ATLANTA — It's a crime at the push of a button. Thieves are using your car's electronics against you in mysterious new ways.
Channel 2 Consumer Investigator Jim Strickland followed a tip all the way to California to get answers.
Home security camera footage was sent to Strickland from a viewer in Walton County.
It shows a crook approach a locked car, and without any forced entry, he simply opens the driver-side door.
A closer look at the video shows the thief holding something mysterious in his hand.
Strickland showed the footage to Dave Renaud, a special agent with the National Insurance Crime Bureau.
"It's a like device that's being used to pop open the locks by reading the fob signal that communicates between the fob and the vehicle itself," Renaud told Strickland.
Renaud and the NICB studied similar videos from Chicago, Long Beach and Corona, California.
In all the videos, thieves approach locked, parked vehicles with a device in hand and are instantly able to open the door and make off with whatever valuable contents they can find.
The dashboard camera in Steve Doi's car captured a crook holding a black device before entering the car and making off with expensive electronics.
"On the video, you can hear the door locks go, 'Blip,'" Doi said.
Strickland traveled to West Hollywood to learn the secret.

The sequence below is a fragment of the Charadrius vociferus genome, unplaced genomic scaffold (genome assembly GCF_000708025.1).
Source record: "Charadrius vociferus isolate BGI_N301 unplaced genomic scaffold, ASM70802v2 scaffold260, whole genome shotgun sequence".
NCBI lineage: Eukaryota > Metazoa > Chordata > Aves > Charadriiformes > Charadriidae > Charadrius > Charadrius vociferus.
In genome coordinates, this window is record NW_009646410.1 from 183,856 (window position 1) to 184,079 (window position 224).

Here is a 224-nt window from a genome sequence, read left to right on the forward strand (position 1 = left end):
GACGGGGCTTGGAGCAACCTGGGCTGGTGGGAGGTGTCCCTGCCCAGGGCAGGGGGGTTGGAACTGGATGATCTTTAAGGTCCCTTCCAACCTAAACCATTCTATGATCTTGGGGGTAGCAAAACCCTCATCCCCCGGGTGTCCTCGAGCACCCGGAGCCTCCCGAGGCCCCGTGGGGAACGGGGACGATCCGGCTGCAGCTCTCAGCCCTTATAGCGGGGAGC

"What's your confidence level that you're going to be able to break into my rental car?" Strickland asked nationally known computer hacker Samy Kamkar.
"I'm fairly confident I'll be able to break in," Kamkar told Strickland.
Kamkar agreed to do for Strickland what he's refused to do for crooks who've asked: Break into a car without a key.
First, Kamkar captures the radio-frequency signal of the fob into his computer to analyze it.
"Basically, I'm looking at the signal that the key fob sends to the vehicle," Kamkar told Strickland.
Next, Kamkar programs a circuit board to intercept the coded unlock signal.
Once near Strickland's vehicle, Kamkar's homemade device is able to unlock all the doors with the push of a button.
"Virtually every vehicle is vulnerable to the same type of attacks," Kamkar told Strickland.
The hardware Kamkar uses, which costs around $30, will not start the ignition. But Atlanta police have seen a device that will.
It's a high-tech hotwire technique used by convicted car thief and chop-shop baron Ronald Thomas.
"In the manner in which he was stealing the cars and the unique way he was stealing them, the technology, we hadn't seen that previously," Atlanta Detective Steven O'Hare told Strickland.
O'Hare says Thomas broke into cars the old-fashioned way: By popping a door handle off.
But once inside, he used his own electronic control module to plug into the car's diagnostic computer port. This allowed him to start the car and drive off without a key.
"They have to figure out a way to steal something from somebody else that worked so hard for it," Katrice Osbourne told Strickland.
Osbourne's GMC Yukon was one of at least 16 high-end SUV's Thomas made off with.
Once stolen, Thomas would disassemble most of the cars to sell the parts.
Osbourne, a former jailer, told Strickland she is baffled by people gifted with high-tech knowledge who use it to steal.
"They're very intelligent. They can make a lot of money doing the right thing. Instead, they traumatize people," Osbourne told Strickland.
Thomas is now doing time but O'Hare fears there are others using this technique.
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